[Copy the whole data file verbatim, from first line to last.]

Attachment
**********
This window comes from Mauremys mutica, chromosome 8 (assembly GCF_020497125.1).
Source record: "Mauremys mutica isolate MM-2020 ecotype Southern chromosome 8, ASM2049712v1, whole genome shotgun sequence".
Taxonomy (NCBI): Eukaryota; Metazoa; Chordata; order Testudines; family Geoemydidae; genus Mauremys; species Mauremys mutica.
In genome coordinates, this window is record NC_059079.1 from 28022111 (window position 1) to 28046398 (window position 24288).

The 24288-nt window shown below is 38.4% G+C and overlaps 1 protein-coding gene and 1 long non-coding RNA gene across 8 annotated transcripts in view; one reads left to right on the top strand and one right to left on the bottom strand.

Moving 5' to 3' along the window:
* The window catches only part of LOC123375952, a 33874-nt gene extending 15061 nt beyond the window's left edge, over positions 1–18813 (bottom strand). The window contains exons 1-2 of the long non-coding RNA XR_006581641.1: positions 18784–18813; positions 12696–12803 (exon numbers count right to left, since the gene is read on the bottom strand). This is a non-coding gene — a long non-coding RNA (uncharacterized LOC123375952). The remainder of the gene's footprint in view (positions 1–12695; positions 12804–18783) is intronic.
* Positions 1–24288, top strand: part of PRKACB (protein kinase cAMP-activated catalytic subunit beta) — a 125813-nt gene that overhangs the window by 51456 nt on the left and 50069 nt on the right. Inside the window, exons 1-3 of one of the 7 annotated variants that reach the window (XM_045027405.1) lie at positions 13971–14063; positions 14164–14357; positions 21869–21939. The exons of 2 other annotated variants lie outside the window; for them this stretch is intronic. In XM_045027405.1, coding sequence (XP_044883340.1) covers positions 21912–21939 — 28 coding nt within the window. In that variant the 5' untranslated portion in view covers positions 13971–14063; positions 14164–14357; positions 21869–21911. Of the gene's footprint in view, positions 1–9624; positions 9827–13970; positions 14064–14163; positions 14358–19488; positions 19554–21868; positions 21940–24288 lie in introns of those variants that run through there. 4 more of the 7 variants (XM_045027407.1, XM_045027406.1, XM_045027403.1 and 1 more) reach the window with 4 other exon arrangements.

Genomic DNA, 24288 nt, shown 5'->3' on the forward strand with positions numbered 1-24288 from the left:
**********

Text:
This window comes from Mauremys mutica, chromosome 8 (assembly GCF_020497125.1).
Source record: "Mauremys mutica isolate MM-2020 ecotype Southern chromosome 8, ASM2049712v1, whole genome shotgun sequence".
Taxonomy (NCBI): Eukaryota; Metazoa; Chordata; order Testudines; family Geoemydidae; genus Mauremys; species Mauremys mutica.
In genome coordinates, this window is record NC_059079.1 from 28022111 (window position 1) to 28046398 (window position 24288).

The 24288-nt window shown below is 38.4% G+C and overlaps 1 protein-coding gene and 1 long non-coding RNA gene across 8 annotated transcripts in view; one reads left to right on the top strand and one right to left on the bottom strand.

Moving 5' to 3' along the window:
* The window catches only part of LOC123375952, a 33874-nt gene extending 15061 nt beyond the window's left edge, over positions 1–18813 (bottom strand). The window contains exons 1-2 of the long non-coding RNA XR_006581641.1: positions 18784–18813; positions 12696–12803 (exon numbers count right to left, since the gene is read on the bottom strand). This is a non-coding gene — a long non-coding RNA (uncharacterized LOC123375952). The remainder of the gene's footprint in view (positions 1–12695; positions 12804–18783) is intronic.
* Positions 1–24288, top strand: part of PRKACB (protein kinase cAMP-activated catalytic subunit beta) — a 125813-nt gene that overhangs the window by 51456 nt on the left and 50069 nt on the right. Inside the window, exons 1-3 of one of the 7 annotated variants that reach the window (XM_045027405.1) lie at positions 13971–14063; positions 14164–14357; positions 21869–21939. The exons of 2 other annotated variants lie outside the window; for them this stretch is intronic. In XM_045027405.1, coding sequence (XP_044883340.1) covers positions 21912–21939 — 28 coding nt within the window. In that variant the 5' untranslated portion in view covers positions 13971–14063; positions 14164–14357; positions 21869–21911. Of the gene's footprint in view, positions 1–9624; positions 9827–13970; positions 14064–14163; positions 14358–19488; positions 19554–21868; positions 21940–24288 lie in introns of those variants that run through there. 4 more of the 7 variants (XM_045027407.1, XM_045027406.1, XM_045027403.1 and 1 more) reach the window with 4 other exon arrangements.

Genomic DNA, 24288 nt, shown 5'->3' on the forward strand with positions numbered 1-24288 from the left: